CEDAR RAPIDS — A Cedar Rapids woman told a judge Tuesday that a shooting in 2017 “dramatically changed my life forever.”
During a victim impact statement, Lailah Wood, 42, said she now walks with a limp and can’t work after Leon Barnes, 26, of Bartonville, Ill., fired several shots at her when she arrived home Dec. 30, 2017.
“I almost died,” Wood said. “It changed me physically, emotionally … in every way.”
Sixth Judicial District Judge Christopher Bruns sentenced Barnes to 30 years in prison for intimidation with a weapon, willful injury causing serious injury, possession of a firearm as a felon and going armed with intent.
Barnes must serve a mandatory five years each on the intimidation and willful injury convictions — 10 years total — before being eligible for parole.
Linn County Attorney Jerry Vander Sanden said the plea agreement applied to the sentencing.
The shooting, he said, was “senseless gun violence” with serious consequences for the victim.
Linn County Chief Public Defender Brian Sissel said Barnes’ mental illness issues played a role in the offense. Barnes, he said, has been in treatment for the last two years pending the resolution of this case.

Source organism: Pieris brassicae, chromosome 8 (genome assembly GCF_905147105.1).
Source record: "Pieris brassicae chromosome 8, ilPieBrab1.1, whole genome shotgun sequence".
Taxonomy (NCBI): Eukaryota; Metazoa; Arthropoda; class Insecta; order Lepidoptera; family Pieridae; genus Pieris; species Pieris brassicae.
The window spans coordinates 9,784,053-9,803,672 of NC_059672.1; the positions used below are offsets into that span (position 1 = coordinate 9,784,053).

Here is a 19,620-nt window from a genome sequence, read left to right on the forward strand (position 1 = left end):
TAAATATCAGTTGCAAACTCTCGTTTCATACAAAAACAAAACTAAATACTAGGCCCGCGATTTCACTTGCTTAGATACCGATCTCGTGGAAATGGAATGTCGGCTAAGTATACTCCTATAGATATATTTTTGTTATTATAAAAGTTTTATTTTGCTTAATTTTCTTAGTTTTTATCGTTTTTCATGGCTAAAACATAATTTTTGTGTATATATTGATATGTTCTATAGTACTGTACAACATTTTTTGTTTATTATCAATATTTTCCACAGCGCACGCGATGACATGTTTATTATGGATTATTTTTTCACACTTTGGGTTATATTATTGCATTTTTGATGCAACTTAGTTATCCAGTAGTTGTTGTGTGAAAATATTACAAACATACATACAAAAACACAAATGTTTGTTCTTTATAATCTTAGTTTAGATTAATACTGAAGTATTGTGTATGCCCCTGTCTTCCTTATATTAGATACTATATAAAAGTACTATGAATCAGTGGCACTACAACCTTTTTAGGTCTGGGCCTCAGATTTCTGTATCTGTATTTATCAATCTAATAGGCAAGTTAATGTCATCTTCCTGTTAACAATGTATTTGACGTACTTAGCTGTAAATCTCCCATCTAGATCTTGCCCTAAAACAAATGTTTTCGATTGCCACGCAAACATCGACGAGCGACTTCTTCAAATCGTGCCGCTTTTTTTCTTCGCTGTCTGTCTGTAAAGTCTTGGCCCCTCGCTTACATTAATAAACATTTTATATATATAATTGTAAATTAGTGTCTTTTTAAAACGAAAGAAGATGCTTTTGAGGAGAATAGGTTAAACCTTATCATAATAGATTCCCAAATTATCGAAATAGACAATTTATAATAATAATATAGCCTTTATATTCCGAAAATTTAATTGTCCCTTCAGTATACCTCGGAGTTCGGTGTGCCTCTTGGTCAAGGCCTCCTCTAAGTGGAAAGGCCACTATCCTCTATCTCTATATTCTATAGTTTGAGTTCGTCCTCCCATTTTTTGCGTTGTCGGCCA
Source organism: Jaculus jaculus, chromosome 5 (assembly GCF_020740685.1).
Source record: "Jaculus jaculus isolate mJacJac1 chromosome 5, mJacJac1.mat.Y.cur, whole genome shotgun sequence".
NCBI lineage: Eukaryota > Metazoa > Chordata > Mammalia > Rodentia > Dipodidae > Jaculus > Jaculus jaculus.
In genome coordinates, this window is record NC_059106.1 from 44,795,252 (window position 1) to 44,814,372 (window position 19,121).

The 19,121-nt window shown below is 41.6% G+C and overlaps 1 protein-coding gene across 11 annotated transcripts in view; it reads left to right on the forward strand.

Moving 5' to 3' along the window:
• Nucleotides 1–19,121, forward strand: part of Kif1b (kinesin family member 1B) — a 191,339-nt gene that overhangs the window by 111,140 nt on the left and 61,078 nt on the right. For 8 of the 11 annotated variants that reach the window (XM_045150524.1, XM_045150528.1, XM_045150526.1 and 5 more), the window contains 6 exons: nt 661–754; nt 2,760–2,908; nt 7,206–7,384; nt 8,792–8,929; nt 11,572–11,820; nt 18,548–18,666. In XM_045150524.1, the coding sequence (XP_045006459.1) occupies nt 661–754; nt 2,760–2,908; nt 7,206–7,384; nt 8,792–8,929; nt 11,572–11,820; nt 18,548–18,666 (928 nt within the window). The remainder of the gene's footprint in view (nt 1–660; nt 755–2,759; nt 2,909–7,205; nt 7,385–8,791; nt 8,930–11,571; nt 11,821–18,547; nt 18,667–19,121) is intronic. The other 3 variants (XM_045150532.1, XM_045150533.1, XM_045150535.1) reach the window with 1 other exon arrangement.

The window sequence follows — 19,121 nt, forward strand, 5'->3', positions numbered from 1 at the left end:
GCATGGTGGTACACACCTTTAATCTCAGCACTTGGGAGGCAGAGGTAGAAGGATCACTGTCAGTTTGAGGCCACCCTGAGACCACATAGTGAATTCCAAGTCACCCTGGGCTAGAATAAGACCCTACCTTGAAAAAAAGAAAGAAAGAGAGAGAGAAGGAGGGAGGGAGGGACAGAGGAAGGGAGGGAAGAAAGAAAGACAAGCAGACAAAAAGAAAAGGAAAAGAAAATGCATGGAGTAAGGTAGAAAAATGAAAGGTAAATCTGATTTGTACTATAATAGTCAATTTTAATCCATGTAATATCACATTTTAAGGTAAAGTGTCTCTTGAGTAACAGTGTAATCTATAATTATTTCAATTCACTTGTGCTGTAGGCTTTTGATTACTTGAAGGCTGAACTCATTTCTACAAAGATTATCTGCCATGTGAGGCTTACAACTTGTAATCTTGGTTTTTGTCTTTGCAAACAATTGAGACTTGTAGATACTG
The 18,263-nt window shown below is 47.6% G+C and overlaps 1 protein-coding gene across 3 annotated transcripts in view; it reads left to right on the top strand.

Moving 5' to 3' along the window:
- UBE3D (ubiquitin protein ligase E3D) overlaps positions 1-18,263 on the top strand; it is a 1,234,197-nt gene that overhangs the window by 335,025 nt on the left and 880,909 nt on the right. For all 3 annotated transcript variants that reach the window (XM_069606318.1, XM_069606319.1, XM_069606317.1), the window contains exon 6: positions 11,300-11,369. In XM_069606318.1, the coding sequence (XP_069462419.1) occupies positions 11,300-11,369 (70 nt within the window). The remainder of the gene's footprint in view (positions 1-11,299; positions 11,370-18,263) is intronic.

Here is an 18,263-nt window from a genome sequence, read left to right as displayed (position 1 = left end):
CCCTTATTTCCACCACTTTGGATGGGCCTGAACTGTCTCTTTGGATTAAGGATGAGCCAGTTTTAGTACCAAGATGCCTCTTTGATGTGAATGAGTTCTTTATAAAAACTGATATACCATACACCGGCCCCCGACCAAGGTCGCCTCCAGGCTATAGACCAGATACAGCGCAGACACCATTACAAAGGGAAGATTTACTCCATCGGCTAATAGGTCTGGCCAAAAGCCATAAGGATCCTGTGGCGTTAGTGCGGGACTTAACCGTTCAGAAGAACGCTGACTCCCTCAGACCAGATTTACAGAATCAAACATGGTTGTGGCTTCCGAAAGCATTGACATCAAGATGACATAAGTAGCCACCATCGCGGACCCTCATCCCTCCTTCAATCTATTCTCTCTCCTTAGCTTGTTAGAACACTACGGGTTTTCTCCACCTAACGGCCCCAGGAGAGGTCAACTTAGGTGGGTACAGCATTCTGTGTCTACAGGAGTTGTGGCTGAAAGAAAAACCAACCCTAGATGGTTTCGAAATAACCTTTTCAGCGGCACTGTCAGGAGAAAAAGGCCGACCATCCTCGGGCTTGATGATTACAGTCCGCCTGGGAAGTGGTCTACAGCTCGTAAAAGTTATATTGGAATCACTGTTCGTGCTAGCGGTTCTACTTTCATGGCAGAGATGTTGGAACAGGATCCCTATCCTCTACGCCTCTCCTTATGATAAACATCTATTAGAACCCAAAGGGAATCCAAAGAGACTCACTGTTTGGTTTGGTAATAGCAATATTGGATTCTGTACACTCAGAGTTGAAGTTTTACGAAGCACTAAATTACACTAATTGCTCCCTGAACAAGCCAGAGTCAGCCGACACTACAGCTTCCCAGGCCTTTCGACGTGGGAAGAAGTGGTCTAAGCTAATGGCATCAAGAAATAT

Barnes declined to make a statement.
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The judge also ordered Barnes to pay $2,750 in fines but waived payment of restitution to reimburse the state’s crime victim’s assistance program, which has helped pay Wood’s medical bills, saying Barnes didn’t have the ability to pay.
The judge has no discretion over the fines for the offenses.
Barnes, during a plea hearing in August, admitted to waiting for Wood in a vehicle outside her home before shooting her.
Police said Wood was shot in the abdomen.
Barnes evaded police by fleeing to Illinois after witnesses named him as the shooter.
Barnes later bragged to a companion about shooting a woman, according to the complaint. He was extradited to Linn County in January 2018 and originally charged with attempted murder and other charges.
Vander Sanden, after the sentencing, said the shooting wasn’t random: Barnes knew Wood and the shooting stemmed from a family-related dispute.
This case took nearly two years to resolve because Barnes was found incompetent to stand trial — meaning he didn’t understand the nature of his charges and couldn’t assist in his defense — at two different times pending trial.
Court proceedings were put on hold until his competency was restored.
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